Diseases and Pandemics in Ancient Rome
During antiquity, Rome was an international metropolis, a melting pot bustling with people from all four corners of the empire. The city had impressive marble structures towering over overcrowded buildings called insulae, and different dialects rang out in the streets, packed with people from various backgrounds. The Romans grasped the connection between hygiene and health (the word ‘hygiene’ comes from Greek hygeia which means health) and built a large number of public baths throughout the city in order to keep the population clean. Nevertheless, diseases were quite prevalent in ancient Rome and many people suffered from various illnesses across the empire. Rome was struck with a number of pandemics which lasted for years and killed millions.
Plague in an Ancient City by Michiel Sweerts (1652) (Public Domain)
Hygiene In Ancient Rome
Hygiene and health go hand in hand, and the Romans understood the importance of keeping the population clean. They maintained public bathing facilities and built magnificent aqueducts and water systems which carried water from far away springs and mountains into cities and towns. It can be said that the ancient Romans were cleaner than many Europeans living centuries later.
For example, in 18th-century Europe, there was a prevailing belief that taking baths was exposing the pores of the skin to illnesses. As a result, kings living in magnificent palaces would rarely bathe and used perfumes profusely to cover bad odors. Most Europeans and even kings had no proper access to bathrooms and would use chamber pots that were to be emptied outside on the streets. In contrast, public toilets or latrines were common in ancient Rome. Wealthy Romans even had their own private baths and they would spend much leisure time in these baths conversing with other upper-class Romans, relaxing or even conducting business.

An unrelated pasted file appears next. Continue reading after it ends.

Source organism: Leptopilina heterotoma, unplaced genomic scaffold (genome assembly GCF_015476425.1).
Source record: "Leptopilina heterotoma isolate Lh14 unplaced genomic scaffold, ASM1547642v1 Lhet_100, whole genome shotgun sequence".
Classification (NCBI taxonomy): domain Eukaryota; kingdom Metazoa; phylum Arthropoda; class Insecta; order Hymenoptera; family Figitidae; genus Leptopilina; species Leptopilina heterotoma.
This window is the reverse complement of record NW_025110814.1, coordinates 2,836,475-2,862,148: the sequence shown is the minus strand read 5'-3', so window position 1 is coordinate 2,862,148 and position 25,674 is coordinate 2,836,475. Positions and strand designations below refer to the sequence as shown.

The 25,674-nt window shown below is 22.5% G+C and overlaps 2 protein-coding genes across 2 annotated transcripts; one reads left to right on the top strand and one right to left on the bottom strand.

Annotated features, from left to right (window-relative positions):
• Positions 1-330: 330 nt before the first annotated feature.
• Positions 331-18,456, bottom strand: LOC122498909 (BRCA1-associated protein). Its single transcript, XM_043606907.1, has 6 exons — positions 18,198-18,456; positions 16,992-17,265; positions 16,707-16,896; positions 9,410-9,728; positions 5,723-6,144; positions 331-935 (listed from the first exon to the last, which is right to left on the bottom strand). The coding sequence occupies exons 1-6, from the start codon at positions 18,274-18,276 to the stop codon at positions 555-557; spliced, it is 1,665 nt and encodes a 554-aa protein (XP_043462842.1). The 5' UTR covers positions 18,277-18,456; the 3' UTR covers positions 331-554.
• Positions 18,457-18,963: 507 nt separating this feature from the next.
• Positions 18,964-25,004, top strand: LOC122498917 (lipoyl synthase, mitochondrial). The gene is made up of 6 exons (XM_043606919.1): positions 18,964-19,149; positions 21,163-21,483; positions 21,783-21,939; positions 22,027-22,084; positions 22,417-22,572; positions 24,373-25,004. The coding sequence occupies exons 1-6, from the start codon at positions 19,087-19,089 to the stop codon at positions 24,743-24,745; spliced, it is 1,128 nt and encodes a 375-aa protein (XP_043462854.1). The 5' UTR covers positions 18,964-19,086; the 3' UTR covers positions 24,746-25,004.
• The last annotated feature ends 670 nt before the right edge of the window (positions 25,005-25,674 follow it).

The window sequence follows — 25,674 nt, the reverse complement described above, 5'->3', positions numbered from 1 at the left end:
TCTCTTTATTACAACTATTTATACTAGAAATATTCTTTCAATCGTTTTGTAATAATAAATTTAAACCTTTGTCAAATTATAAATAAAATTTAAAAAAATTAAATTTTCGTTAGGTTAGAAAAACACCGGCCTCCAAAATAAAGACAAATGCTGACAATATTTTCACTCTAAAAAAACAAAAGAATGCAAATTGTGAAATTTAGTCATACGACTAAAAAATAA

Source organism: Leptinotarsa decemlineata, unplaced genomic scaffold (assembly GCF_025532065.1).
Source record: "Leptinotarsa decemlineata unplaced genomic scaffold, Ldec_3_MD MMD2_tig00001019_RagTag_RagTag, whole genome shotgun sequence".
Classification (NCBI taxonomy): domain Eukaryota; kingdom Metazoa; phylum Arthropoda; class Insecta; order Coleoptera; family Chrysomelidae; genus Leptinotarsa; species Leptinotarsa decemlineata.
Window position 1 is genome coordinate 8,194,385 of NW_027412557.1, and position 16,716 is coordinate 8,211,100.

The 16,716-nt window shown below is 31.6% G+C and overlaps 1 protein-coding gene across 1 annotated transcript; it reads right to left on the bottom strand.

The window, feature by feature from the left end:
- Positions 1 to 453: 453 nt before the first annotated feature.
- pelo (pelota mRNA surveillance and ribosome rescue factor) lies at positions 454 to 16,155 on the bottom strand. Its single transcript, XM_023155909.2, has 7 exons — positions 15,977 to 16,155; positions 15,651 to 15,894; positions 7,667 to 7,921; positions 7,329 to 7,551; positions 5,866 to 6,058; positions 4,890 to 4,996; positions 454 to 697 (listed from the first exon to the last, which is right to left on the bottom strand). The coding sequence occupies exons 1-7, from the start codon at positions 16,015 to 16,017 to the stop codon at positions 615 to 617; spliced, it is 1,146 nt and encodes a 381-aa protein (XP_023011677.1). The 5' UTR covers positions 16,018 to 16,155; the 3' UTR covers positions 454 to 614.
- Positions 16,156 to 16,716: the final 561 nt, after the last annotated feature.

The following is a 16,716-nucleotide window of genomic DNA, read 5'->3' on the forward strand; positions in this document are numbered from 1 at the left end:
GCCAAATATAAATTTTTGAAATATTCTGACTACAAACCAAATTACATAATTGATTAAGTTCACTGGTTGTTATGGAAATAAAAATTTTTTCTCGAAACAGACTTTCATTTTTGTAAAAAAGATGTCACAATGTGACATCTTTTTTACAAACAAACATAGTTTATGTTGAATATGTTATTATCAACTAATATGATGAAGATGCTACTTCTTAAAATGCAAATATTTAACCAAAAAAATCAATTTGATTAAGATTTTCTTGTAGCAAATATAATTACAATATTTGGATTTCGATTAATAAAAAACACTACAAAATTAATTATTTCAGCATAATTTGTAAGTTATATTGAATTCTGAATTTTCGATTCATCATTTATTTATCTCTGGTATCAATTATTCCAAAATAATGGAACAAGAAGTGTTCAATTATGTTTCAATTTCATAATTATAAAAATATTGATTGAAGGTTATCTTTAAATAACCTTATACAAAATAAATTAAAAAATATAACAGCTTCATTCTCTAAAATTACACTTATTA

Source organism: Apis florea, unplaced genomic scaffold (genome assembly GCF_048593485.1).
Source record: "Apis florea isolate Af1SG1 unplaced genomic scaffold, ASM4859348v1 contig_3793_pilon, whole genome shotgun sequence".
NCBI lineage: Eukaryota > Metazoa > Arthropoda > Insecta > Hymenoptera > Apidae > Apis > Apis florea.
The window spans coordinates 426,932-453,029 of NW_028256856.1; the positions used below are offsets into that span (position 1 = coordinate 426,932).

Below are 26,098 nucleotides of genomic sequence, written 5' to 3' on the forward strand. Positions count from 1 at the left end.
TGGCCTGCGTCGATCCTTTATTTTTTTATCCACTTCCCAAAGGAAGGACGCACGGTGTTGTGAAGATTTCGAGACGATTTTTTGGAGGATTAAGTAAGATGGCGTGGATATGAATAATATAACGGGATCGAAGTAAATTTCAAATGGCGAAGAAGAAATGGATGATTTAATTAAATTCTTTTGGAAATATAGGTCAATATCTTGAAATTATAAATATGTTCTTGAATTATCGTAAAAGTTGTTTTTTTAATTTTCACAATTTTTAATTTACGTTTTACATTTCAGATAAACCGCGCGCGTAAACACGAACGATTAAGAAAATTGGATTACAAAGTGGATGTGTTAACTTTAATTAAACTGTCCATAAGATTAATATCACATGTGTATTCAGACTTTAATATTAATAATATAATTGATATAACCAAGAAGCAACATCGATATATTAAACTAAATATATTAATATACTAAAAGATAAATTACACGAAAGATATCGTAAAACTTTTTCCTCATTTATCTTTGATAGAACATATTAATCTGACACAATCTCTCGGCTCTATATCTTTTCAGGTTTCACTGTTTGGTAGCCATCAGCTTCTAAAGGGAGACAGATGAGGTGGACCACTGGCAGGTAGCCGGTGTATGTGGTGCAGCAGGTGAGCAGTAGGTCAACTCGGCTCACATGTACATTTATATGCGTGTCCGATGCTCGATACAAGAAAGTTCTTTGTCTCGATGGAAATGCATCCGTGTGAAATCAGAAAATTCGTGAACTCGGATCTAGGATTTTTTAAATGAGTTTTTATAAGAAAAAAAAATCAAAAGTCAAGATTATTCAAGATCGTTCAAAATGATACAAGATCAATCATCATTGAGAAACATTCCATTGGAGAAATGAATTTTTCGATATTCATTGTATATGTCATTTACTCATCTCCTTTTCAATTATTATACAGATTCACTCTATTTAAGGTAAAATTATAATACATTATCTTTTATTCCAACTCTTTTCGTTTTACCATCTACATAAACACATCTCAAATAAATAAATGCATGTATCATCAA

It must be noted that even though many plebeians would regularly use the public baths, the standards of cleanliness were much lower than the standards that are accepted today. For example, the heated water was not disinfected with chlorine as it is today and bacteria thrived in the pools, often times causing illness. Yet this was a better trade-off than having people never bathing themselves. The complete absence of hygiene could lead to fatal diseases and generate viruses that could spread and kill large numbers of people.
Even though there were laws that required cities to remove waste from the streets, Rome was far from a clean city. For example, during heavy rain storms the sewer system could overflow with human waste.
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Top Image: The Plague in Rome by Jules Elie Delaunay (1869) Minneapolis Institute of Arts (Public Domain)